Small Batch Production Puts Sustainable Food Manufacturing on the Plate

By Maja Prica
Friday, 01 March, 2024

Small Batch Production Puts Sustainable Food Manufacturing on the Plate

The Australian Parliament’s House Standing Committee on Agriculture has taken the first step towards strengthening Australia’s food systems by releasing a report of sustainability recommendations after a year-long inquiry into food security.

The National Food Waste Strategy Feasibility Study reported that Australians create around 7.6 million tonnes of food waste each year which costs the country’s economy $36.6 billion annually. Additionally, with 2,600 gigalitres of water and 25 million hectares of land used to grow wasted food, it’s clear to see how the current food landscape is unsustainable in the long term.

Addressing Australia’s food waste is a complex challenge — one that concerns all parts of the supply chain, from paddock to plate. While it’s easy to place the responsibility on individuals and their actions, it’s no secret the most important step towards a sustainable food future needs to be taken by the government and relevant industries implementing systemic change.

The development of a National Food Plan was outlined by the Australian Food Story: Feeding the Nation and Beyond report, with an emphasis on improving food production processes. With Australia producing substantially more food than its population consumes, it’s safe to say that there’s plenty of room for food manufacturers to start prioritising quality over quantity. That’s where small-batch production comes in.

As the name suggests, small-batch food production is about producing smaller quantities of a product at one time. This means producers have greater control over the quality of their product, require fewer production resources compared to mass manufacturers, and produce less waste as a result. So when it comes to sustainability, small-batch producers are ahead of the game.

Robert Hall, founder of The Original Beef Chief, has been at the forefront of small-batch production since the inception of the beef jerky brand in 2018. His beginnings as an Australian Army infantryman saw him experimenting with different marinades, cooking times, and techniques after being unimpressed by the quality of the mass-manufactured jerky provided in the army sustenance packs. When he started his business years later, there were no two ways about it — he would focus on small-batch production with the promise of 100% Australian-made.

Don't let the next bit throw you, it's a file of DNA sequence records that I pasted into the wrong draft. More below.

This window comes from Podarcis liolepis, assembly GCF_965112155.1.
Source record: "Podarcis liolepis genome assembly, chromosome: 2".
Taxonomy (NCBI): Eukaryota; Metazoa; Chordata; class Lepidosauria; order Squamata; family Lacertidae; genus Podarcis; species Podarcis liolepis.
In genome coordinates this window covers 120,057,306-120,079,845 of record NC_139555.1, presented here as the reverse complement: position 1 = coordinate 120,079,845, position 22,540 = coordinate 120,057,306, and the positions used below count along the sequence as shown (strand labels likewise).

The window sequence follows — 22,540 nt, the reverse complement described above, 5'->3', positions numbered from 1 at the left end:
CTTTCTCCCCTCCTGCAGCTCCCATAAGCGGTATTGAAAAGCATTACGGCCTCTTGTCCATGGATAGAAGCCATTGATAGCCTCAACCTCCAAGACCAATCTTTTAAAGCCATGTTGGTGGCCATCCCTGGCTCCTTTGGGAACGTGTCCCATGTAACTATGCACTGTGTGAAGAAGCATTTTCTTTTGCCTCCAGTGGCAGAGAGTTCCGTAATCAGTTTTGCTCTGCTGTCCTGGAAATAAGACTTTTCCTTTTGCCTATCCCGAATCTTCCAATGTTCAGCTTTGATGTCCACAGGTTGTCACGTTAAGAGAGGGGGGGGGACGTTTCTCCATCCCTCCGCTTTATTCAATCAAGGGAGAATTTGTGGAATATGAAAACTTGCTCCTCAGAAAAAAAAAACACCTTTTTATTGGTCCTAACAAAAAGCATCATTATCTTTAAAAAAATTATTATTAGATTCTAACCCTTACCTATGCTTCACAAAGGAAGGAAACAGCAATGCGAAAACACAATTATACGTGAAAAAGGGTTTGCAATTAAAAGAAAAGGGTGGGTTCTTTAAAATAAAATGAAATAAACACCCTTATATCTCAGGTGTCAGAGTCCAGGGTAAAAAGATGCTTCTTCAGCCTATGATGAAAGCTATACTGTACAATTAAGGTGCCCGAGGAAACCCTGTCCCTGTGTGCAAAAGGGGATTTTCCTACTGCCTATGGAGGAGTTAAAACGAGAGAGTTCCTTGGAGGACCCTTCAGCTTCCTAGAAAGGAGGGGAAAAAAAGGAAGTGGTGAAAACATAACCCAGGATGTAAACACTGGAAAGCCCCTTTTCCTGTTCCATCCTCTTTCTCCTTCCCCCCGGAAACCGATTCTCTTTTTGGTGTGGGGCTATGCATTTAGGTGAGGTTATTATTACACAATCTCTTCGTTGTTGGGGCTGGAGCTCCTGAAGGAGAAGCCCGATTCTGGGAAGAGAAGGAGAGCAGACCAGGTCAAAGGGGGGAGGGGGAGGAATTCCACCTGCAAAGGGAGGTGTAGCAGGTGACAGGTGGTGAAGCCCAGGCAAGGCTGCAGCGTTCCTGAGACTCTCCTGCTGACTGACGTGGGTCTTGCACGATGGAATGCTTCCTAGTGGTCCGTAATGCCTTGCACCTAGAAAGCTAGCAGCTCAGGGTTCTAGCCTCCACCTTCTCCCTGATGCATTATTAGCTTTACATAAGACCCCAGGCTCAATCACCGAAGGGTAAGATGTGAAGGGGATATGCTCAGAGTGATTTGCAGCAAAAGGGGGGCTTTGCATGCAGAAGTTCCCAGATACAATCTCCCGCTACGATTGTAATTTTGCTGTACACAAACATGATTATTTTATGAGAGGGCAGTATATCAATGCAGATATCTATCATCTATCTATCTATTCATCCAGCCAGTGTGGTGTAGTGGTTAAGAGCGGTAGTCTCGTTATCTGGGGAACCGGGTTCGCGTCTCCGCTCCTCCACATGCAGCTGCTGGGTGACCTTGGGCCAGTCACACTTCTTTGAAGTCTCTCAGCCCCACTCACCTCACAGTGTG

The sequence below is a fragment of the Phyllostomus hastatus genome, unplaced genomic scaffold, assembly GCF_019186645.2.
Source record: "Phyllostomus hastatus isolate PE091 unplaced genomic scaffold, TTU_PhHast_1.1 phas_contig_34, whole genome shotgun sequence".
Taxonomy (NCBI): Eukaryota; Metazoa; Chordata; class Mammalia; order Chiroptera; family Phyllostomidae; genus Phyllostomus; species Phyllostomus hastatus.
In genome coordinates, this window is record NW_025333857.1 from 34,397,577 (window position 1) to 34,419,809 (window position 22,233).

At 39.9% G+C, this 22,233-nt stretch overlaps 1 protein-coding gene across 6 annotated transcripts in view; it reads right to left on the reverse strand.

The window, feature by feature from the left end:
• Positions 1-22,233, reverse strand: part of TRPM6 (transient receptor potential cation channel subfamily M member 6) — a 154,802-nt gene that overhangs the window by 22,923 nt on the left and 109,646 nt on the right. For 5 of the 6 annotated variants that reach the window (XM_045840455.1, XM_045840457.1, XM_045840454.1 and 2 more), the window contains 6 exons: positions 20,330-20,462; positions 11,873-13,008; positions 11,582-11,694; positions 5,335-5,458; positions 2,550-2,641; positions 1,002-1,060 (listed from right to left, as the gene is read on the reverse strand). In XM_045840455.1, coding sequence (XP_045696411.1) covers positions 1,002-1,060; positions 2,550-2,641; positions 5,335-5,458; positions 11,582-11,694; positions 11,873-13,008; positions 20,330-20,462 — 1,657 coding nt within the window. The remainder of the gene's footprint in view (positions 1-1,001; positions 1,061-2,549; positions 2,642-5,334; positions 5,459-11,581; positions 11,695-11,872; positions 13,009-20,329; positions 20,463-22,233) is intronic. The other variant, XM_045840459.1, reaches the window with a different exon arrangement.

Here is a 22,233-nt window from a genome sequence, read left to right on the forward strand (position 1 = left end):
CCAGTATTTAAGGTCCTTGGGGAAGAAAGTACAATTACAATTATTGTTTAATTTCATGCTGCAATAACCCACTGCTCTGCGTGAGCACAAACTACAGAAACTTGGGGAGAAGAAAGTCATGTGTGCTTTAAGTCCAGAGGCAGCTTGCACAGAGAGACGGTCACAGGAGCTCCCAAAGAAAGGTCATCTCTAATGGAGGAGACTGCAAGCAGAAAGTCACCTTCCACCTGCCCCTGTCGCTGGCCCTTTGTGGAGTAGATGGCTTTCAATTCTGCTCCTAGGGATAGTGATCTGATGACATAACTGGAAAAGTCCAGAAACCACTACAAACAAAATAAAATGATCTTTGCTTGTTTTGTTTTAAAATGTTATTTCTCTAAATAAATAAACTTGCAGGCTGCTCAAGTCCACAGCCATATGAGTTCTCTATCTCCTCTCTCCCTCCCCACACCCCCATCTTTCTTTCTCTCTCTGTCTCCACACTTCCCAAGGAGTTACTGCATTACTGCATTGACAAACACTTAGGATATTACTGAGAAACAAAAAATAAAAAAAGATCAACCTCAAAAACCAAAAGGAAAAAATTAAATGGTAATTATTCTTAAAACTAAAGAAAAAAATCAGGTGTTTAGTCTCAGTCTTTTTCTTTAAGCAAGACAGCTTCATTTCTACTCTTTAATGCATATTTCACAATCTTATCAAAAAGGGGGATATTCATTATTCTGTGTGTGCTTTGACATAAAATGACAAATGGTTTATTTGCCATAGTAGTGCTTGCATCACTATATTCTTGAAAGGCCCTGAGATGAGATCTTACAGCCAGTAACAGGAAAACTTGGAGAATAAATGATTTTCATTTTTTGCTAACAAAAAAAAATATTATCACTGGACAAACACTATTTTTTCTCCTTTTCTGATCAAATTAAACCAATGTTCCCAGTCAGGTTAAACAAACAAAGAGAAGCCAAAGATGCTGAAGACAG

Hall takes pride in his promise to provide authentic beef jerky made from grass-fed Australian cattle. He relies purely on Australian suppliers, with nothing being imported, and champions supporting local at every turn. Nothing goes to waste in the production process either. “We use every part of the beef. Normally what happens is once the fat is trimmed it’s thrown out. What we do is use it by mixing it in our droewors,” Hall says.

When considering the future of food production, Hall said: “You’ll never get rid of mass production completely. That’s not possible. But there needs to be government support to promote and market small-batch producers to get them at the front of consumers’ minds.”

The future of food manufacturing depends on a shift like this; moving away from mass manufacturing where possible and supporting small-batch producers who emphasise premium ingredients and sustainable practices.

The path to prioritising small-batch production of food won’t be an easy one, but it’s time we start savouring the flavour of sustainability, and to do that we need to start taking steps towards implementing systemic change, with the report and its recommendations providing a solid place to begin.

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